Figure pct00003

The substantially constant injection pressure methods and apparatus disclosed herein require less power for a given L / T ratio than conventional high variable pressure injection molding systems, as shown in the table below.

As noted above (indicated by the dashed lines), the substantially constant pressure injection methods and apparatuses disclosed herein provide less power to fill certain mold cavities than conventional high variable pressure injection molding processes for L / T ratios of 100 to 250. Ie low maximum power flow coefficient), and this relationship extends to 300 L / T and 400 L / T or more. Indeed, the substantially constant injection pressure method and apparatus disclosed requires less power than calculated by the following equation.

Y = 0.7218x + 129.74

Where Y = maximum power flow coefficient;

X-L / T ratio

In all cases, conventional high variable pressure injection molding systems require more power than calculated by the above equation.

5A-5D and 6A-6D, a mold cavity filled by a conventional high variable pressure injection molding machine (FIGS. 5A-5D) and filled by a substantially constant pressure injection molding machine (FIGS. 5A-5D). Part of is shown.

As shown in FIGS. 5A-5D, as the conventional high variable pressure injection molding machine begins to inject molten thermoplastic material 24 through the gate 30 into the mold cavity 32, the high injection pressure is caused by the molten thermoplastic material. There is a tendency to inject (24) into the mold cavity 32 at high speed, thereby causing the molten thermoplastic material 24 to flow in a layer 31, commonly referred to as laminar flow (FIG. 5A). This outermost layer 31 is cooled and frozen after being fixed to the wall of the mold cavity, forming a frozen boundary layer 33 (FIG. 5B) before the mold cavity 32 is completely filled. However, as the thermoplastic material freezes, the thermoplastic material shrinks from the wall of the mold cavity 32, leaving a gap 35 between the mold cavity wall and the boundary layer 33. This gap 35 reduces the cooling efficiency of the mold. The molten thermoplastic material 24 also begins to cool and freeze around the gate 30, thereby reducing the effective cross-sectional area of the gate 30. In order to maintain a constant volume flow rate, conventional high variable pressure injection molding machines had to increase the pressure to force the molten thermoplastic material through the narrowed gate 30. As the thermoplastic material 24 continues to flow into the mold cavity 32, the boundary layer 33 thickens (FIG. 5C). As a result, the entire mold cavity 32 is substantially filled by the frozen thermoplastic material (FIG. 5D). At this point, the conventional high pressure injection molding machine had to maintain a filling pressure to push the reduced boundary layer 33 against the mold cavity 32 wall again to increase cooling.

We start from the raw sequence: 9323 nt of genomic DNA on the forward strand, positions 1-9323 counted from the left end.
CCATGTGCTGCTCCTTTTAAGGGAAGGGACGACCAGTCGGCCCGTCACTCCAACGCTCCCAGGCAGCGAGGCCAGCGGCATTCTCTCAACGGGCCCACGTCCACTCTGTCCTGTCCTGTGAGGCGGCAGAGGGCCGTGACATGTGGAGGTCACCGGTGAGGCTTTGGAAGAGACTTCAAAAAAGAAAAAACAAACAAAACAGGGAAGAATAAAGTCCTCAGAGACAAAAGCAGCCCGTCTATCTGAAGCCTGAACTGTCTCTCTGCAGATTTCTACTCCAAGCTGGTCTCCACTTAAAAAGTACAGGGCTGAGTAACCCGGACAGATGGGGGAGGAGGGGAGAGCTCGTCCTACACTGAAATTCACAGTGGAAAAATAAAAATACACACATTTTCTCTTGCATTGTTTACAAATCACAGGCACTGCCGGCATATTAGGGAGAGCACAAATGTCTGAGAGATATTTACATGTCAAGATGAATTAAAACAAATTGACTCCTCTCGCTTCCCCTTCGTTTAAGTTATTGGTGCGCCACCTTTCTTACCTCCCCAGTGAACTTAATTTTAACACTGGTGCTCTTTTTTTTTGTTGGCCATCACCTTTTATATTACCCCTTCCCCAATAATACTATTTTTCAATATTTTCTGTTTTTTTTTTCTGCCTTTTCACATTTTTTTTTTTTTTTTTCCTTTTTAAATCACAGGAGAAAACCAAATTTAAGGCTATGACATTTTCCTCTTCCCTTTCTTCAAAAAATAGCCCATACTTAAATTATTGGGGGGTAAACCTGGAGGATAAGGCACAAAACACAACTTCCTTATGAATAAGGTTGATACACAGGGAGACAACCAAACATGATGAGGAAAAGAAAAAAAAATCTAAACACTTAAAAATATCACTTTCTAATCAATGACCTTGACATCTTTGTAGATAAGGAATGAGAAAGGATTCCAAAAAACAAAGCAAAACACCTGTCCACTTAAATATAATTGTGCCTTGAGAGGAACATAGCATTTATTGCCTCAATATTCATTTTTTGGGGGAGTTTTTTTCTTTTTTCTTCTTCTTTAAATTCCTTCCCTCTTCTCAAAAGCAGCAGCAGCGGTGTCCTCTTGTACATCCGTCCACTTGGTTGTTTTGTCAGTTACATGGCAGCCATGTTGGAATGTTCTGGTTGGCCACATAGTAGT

On the other hand, the substantially constant pressure injection molding machine allows the molten thermoplastic material to flow into the mold cavity 32 while the flow tip 37 continues to move (FIGS. 6A-6D). The thermoplastic material 24 behind the flow tip 37 is still molten until the mold cavity 37 is substantially filled (ie, at least 99% filled) before it is frozen. As a result, the effective cross-sectional area of the gate 30 does not decrease, and a constant injection pressure is maintained. In addition, since the thermoplastic material 24 is melted behind the flow tip 37, the thermoplastic material 24 is in continuous contact with the wall of the mold cavity 32. As a result, the thermoplastic material 24 is cooled (not frozen) during the filling portion of the forming process. Thus, the cooling portion of the injection molding process does not have to be as long as a conventional process.

Since the thermoplastic material remains molten and continues to move into the mold cavity 32, less injection pressure is required than conventional molds. In one embodiment, the injection pressure is 46,000 MPa (6,000 psi) or less. As a result, the injection system and filling system need not be powerful. For example, the disclosed substantially constant pressure injection apparatus may use clamps that require low clamping forces, and corresponding low clamping power supplies. In addition, because of the low power requirements, the disclosed injection molding machine may use an electric press that is generally not as powerful as for conventional class 101 and 102 injection molding machines for molding thin sections at high variable pressure. Even if the electric press is sufficient for use in any simple mold having a small mold cavity, since a small, inexpensive electric motor may be used, the process may be improved by the disclosed substantially constant pressure injection method and apparatus. The disclosed constant pressure injection molding machine may include one or more of the following types of electric presses, linear servo drive motor presses, dual motor belt drive presses, dual motor satellite gear presses, and dual motor ball drive presses having a power rating of 200 HP or less. have.

Test data

The mold viscosity test was completed for the test mold used to generate the data in the force versus L / T plot. This test determined that the optimum injection rate was 15.2 cm / s (6 "per second). An additional speed of 20.3 cm / s (8" per second) was performed to illustrate the relationship between injection speed and molding pressure. As noted above, current industry practice is to inject at the maximum rate a mold press can achieve. The data below demonstrates that an increase in injection speed, as represented by 20.3 cm / s (8 "second), leads to a significant increase in mold pressure resulting in data being executed. 25.4 cm (10" per second), 50.8 cm / Injecting at higher speeds, such as s (20 "per second) or more, the pressure will increase significantly. The test data is summarized in the table below.